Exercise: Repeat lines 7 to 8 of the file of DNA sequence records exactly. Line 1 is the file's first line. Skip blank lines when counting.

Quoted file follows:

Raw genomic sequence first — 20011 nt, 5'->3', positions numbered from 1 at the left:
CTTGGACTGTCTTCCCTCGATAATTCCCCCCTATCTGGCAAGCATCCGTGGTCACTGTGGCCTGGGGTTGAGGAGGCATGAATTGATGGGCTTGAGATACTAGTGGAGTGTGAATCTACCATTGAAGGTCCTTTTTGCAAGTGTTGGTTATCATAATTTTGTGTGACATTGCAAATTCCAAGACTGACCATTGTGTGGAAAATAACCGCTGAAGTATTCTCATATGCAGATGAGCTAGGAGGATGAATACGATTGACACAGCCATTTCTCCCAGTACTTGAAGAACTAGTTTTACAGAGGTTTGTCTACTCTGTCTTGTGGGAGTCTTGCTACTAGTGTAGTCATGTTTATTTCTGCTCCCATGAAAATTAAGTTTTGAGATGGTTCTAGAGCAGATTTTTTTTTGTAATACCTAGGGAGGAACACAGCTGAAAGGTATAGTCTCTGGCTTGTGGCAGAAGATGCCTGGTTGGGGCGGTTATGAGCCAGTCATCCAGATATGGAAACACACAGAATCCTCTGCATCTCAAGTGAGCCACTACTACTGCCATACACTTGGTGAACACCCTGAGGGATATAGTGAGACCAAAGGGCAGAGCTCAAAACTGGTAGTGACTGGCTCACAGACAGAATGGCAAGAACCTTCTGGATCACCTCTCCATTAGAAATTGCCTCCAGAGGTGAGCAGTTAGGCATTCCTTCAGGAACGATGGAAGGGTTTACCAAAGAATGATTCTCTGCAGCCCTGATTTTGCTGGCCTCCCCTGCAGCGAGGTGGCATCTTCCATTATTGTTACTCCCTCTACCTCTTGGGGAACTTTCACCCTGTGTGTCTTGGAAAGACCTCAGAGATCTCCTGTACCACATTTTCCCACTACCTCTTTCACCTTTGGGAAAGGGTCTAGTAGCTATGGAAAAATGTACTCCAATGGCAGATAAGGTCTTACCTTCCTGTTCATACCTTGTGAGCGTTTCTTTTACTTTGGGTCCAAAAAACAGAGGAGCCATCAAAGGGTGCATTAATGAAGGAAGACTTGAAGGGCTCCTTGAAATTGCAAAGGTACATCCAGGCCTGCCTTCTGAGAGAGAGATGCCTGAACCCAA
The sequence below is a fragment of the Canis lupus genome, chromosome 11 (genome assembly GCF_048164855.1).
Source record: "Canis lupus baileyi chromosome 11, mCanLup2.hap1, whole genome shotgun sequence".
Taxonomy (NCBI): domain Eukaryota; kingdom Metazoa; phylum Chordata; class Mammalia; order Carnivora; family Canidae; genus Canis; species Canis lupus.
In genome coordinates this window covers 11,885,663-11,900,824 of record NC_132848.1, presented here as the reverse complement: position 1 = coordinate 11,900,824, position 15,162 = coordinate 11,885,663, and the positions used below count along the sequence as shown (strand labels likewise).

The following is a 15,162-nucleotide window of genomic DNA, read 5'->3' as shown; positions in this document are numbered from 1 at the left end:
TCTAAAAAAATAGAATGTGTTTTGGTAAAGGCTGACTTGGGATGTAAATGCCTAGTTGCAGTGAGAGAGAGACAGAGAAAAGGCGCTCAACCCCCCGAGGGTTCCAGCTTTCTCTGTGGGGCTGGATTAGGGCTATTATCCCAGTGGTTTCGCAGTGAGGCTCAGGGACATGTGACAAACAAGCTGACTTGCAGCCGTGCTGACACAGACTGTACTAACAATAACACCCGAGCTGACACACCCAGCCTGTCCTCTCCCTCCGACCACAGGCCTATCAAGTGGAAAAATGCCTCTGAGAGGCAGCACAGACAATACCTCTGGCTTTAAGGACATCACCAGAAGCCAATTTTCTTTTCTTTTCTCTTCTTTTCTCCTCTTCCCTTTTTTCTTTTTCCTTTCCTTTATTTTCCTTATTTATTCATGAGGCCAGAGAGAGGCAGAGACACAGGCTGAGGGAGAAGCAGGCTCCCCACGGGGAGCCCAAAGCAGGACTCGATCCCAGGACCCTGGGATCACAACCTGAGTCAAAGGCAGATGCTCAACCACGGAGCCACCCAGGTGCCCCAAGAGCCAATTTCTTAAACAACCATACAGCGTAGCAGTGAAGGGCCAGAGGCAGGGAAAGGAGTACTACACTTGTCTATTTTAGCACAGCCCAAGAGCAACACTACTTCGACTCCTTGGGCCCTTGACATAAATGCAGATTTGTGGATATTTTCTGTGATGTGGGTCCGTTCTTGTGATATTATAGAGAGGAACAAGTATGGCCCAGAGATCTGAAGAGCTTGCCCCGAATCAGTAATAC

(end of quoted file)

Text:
The following is a 15,162-nucleotide window of genomic DNA, read 5'->3' as shown; positions in this document are numbered from 1 at the left end:
TCTAAAAAAATAGAATGTGTTTTGGTAAAGGCTGACTTGGGATGTAAATGCCTAGTTGCAGTGAGAGAGAGACAGAGAAAAGGCGCTCAACCCCCCGAGGGTTCCAGCTTTCTCTGTGGGGCTGGATTAGGGCTATTATCCCAGTGGTTTCGCAGTGAGGCTCAGGGACATGTGACAAACAAGCTGACTTGCAGCCGTGCTGACACAGACTGTACTAACAATAACACCCGAGCTGACACACCCAGCCTGTCCTCTCCCTCCGACCACAGGCCTATCAAGTGGAAAAATGCCTCTGAGAGGCAGCACAGACAATACCTCTGGCTTTAAGGACATCACCAGAAGCCAATTTTCTTTTCTTTTCTCTTCTTTTCTCCTCTTCCCTTTTTTCTTTTTCCTTTCCTTTATTTTCCTTATTTATTCATGAGGCCAGAGAGAGGCAGAGACACAGGCTGAGGGAGAAGCAGGCTCCCCACGGGGAGCCCAAAGCAGGACTCGATCCCAGGACCCTGGGATCACAACCTGAGTCAAAGGCAGATGCTCAACCACGGAGCCACCCAGGTGCCCCAAGAGCCAATTTCTTAAACAACCATACAGCGTAGCAGTGAAGGGCCAGAGGCAGGGAAAGGAGTACTACACTTGTCTATTTTAGCACAGCCCAAGAGCAACACTACTTCGACTCCTTGGGCCCTTGACATAAATGCAGATTTGTGGATATTTTCTGTGATGTGGGTCCGTTCTTGTGATATTATAGAGAGGAACAAGTATGGCCCAGAGATCTGAAGAGCTTGCCCCGAATCAGTAATAC